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http://farm8.staticflickr.com/7020/6702134377_cf70482470_z.jpg

OK sorry for the terrible drawing but it seemed a better way to organize my thoughts and convey them. I have been wrestling for a while with how to create an optimal de-coupled easily scale-able system for uploading files to a web app on AWS.

Uploading directly to S3 would work except for the fact the files need to be instantly accessible to the uploader for manipulation then once manipulated they can go to s3 where they will be served to all instances.

I played with the idea of creating a SAN with something like glusterfs then uploading directly to that and serving from that. I have not ruled it out but from varying sources the reliability of this solution might be less than ideal (if anyone has better insight on this I would love to hear). In any case I wanted to formulate a more "out of the box" (in the context of AWS) solution.

So to elaborate on this diagram, I want the file to be uploaded to the local filesystem of the instance it happens to go to, which is an EBS volume. The storage location of the file would not be served to the public (i.e. /tmp/uploads/ ) It could still be accessed by the instance through a readfile() operation in PHP so that the user could see and manipulate it right after uploading. Once the user is finished manipulating the file a message to move it to s3 could be queued in SQS.

My question is then once I save the file "locally" on the instance (which could be any instance due to the load balancer), how can I record which instance it is on (in the DB) so that subsequent requests through PHP to read or move the file will find said file.

If anyone with more experience in this has some insight I would be very grateful. Thanks.

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1 Answer 1

I have a suggestion for a different design that might solve your problem.

Why not always write the file to S3 first? And then copy it to the local EBS file system on whichever node you're on while you're working on it (I'm not quite sure what manipulations you need to do, but I'm hoping it doesn't matter). When you're finished modifying the file, simply write it back to S3 and delete it from the local EBS volume.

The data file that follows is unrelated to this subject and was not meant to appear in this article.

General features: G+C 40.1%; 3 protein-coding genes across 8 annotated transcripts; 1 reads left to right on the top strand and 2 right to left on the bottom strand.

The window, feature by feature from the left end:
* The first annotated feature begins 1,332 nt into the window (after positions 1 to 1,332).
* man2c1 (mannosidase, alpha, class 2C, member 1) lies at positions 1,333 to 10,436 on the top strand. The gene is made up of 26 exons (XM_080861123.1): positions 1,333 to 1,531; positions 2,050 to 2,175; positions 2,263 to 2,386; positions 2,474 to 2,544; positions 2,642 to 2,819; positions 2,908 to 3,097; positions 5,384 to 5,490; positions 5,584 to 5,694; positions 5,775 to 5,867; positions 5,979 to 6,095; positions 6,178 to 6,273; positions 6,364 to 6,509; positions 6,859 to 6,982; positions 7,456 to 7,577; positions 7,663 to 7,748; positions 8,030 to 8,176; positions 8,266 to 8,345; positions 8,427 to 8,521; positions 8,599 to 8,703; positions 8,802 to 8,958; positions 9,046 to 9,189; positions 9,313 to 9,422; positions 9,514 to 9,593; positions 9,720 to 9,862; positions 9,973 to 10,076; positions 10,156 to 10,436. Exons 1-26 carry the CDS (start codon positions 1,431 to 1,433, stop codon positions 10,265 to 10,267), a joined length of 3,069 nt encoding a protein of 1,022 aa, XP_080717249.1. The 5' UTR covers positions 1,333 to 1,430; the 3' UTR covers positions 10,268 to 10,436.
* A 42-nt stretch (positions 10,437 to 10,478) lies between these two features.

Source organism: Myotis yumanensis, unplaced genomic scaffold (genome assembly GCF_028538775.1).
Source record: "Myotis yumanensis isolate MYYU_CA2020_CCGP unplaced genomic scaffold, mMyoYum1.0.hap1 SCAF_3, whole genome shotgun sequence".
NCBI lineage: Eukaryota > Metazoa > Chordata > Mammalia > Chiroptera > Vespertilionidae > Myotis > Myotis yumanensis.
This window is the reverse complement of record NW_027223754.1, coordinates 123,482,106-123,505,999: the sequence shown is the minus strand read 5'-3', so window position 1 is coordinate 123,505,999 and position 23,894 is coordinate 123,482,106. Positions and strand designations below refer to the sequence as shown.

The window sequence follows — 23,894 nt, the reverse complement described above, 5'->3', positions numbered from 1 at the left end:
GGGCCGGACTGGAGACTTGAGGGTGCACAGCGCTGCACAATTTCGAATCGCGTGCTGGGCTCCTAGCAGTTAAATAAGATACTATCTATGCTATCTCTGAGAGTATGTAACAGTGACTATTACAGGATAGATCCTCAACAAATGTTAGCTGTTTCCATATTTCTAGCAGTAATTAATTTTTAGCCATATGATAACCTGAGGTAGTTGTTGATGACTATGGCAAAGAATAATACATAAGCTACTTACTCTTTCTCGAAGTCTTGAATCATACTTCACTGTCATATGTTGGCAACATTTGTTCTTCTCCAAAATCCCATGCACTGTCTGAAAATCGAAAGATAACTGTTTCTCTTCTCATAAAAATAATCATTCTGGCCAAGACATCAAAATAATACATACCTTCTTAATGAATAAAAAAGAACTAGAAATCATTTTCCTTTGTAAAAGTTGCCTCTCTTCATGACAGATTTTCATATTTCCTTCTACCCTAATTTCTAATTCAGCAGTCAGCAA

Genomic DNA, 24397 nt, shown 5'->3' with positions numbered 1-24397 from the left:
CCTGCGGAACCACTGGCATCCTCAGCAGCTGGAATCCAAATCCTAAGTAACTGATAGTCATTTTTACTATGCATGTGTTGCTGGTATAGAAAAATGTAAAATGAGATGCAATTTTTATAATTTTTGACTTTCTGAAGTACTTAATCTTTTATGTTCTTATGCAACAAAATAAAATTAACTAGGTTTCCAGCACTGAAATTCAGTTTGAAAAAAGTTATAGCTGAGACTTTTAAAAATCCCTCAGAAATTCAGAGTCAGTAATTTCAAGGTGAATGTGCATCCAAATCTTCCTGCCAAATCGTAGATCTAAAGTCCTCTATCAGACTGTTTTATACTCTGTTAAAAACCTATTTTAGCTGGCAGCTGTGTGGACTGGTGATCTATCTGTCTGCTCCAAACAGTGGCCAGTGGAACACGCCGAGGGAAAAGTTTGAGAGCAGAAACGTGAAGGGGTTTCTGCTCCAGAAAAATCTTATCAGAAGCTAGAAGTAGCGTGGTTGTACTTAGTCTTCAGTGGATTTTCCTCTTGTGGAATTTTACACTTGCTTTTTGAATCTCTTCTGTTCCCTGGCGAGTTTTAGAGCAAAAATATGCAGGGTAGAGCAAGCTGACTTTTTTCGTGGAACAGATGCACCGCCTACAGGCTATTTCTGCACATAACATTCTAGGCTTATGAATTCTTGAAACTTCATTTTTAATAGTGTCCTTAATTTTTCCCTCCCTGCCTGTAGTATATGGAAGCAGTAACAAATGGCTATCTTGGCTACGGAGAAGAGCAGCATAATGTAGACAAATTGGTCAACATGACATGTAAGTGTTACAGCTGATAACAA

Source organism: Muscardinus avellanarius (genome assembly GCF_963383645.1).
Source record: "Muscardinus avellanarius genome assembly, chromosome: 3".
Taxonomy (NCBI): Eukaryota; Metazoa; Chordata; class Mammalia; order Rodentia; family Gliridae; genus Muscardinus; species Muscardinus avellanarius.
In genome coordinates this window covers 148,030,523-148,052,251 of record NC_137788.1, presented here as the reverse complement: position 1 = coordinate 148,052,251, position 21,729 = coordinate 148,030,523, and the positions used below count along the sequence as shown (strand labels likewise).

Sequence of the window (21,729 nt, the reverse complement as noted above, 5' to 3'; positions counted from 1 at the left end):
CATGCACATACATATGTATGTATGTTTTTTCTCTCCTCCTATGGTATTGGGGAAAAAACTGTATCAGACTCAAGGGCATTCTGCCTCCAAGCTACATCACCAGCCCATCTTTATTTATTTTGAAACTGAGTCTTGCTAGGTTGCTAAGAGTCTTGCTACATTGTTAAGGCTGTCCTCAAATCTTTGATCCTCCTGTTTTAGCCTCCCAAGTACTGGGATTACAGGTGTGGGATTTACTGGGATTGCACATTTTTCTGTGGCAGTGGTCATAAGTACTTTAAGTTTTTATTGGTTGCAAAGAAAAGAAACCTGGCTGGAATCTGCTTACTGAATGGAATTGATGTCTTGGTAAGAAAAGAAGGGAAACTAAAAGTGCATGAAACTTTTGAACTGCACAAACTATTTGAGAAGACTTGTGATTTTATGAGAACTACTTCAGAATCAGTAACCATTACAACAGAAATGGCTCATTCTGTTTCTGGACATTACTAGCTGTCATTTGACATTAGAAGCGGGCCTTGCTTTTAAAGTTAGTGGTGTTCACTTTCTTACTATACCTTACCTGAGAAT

In this way, none of the nodes in your cluster need to know which of the others might have the file because the answer is it's always in S3. And by deleting the file locally, you get a fresh version of the file if another node updates it.

Another thing you might consider if it's too expensive to copy the file from S3 every time (it's too big, or you don't like the latency). You could turn on the session affinity in the load balancer (AWS calls it sticky sessions). This can be handled by your own cookie or by the ELB. Now subsequent requests from the same browser come to the same cluster node. Simply check the modified time of the file on the local EBS volume against the S3 copy and replace if it's more recent. Then you get to take advantage of the local EBS file system while the file's being worked on.

Of course there are a bunch of things I don't get about your system. Apologies for that.

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Yes that is indeed the solution I came to (the first one not the sticky sessions). I like it because it takes the uploading load off of the EC2 instances. The transfer between EC2 and S3 is very fast so it works quite well. –  Henry Jun 7 '12 at 20:16

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